I used to hate alliteration. I thought, just because it’s simple, it was a lesser form of wordplay. Not so! When done well, alliteration can make a sentence sing; it can make words pop off the page and make music out of their syllables (these are bad examples, but it’s almost impossible not to get carried away. You try writing about writing, and see what happens).
There are plenty of authors that have made me change my mind, but more recently, io9 showcased the work of Nathan O. Marsh’s series Alphabet Apocrypha. For every letter, Marsh creates intricate illustrations following a set theme. Some are simple—m is maps, j is the jumping jackalope—but others are far more complicated. A few are almost a storybook unto themselves. As a whole, the project is very reminiscent of Edward Gorey, from the twisty, spindly little sketches to the alphabetical material. There’s also a touch of Hieronymus Bosch and a hint of M.C. Escher—which, now that I think about it, isn’t a bad way to describe either Gorey or Marsh.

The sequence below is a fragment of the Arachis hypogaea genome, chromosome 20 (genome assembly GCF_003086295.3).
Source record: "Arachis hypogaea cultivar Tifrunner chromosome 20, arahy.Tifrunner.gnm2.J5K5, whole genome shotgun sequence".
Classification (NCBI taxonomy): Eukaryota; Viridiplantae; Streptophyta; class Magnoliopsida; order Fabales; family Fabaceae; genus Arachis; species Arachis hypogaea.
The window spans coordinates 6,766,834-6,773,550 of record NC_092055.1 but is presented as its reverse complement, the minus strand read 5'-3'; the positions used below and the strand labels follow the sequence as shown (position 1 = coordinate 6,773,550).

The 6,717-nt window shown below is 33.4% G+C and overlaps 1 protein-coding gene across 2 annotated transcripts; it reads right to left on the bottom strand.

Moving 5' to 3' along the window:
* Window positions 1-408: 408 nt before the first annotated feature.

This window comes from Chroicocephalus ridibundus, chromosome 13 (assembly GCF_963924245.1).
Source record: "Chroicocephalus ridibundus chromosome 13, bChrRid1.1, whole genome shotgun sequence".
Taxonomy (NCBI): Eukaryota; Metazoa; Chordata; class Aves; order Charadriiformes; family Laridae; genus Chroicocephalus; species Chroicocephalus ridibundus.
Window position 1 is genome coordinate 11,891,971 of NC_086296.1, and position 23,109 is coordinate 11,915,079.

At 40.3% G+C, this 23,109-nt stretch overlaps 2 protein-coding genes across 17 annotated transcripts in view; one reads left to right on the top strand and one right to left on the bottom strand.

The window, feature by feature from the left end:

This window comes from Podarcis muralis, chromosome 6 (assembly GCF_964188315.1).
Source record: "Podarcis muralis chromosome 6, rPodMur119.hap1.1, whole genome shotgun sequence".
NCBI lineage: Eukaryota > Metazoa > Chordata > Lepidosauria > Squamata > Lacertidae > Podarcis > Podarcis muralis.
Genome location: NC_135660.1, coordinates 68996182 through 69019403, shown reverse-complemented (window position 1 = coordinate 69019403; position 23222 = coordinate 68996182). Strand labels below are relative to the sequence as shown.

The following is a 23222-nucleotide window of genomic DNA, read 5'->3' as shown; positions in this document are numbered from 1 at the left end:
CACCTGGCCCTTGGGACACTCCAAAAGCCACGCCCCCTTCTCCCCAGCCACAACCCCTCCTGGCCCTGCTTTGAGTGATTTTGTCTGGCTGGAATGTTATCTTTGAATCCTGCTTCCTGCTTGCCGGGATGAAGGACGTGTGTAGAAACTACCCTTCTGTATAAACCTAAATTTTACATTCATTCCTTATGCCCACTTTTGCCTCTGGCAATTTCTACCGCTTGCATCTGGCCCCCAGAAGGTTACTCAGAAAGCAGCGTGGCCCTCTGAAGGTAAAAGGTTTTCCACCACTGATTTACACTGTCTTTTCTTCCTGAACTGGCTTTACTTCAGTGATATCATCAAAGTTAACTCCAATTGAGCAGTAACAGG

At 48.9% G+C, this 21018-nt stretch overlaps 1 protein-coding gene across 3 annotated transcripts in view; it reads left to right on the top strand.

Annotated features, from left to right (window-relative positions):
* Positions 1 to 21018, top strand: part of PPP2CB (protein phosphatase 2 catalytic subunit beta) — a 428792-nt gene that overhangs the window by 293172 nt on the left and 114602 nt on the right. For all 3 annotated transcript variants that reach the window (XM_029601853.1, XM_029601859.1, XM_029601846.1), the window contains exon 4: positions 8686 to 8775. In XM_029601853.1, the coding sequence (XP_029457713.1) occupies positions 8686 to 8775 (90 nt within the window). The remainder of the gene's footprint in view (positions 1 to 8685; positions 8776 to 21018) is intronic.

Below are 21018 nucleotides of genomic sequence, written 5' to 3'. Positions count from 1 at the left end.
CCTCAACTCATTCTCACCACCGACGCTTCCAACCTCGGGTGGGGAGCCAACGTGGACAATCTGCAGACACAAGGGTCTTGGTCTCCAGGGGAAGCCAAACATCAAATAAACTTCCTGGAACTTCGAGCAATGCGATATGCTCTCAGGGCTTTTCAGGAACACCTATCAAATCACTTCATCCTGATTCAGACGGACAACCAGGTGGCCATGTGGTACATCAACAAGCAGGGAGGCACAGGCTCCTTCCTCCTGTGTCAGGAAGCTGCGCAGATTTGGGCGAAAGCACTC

So far, Nathan has made it to letter Q. He’s posting new illustrations all the time, which are only getting better as he gets further along. Naturally, I really like the entry for K (though L is truly my favorite).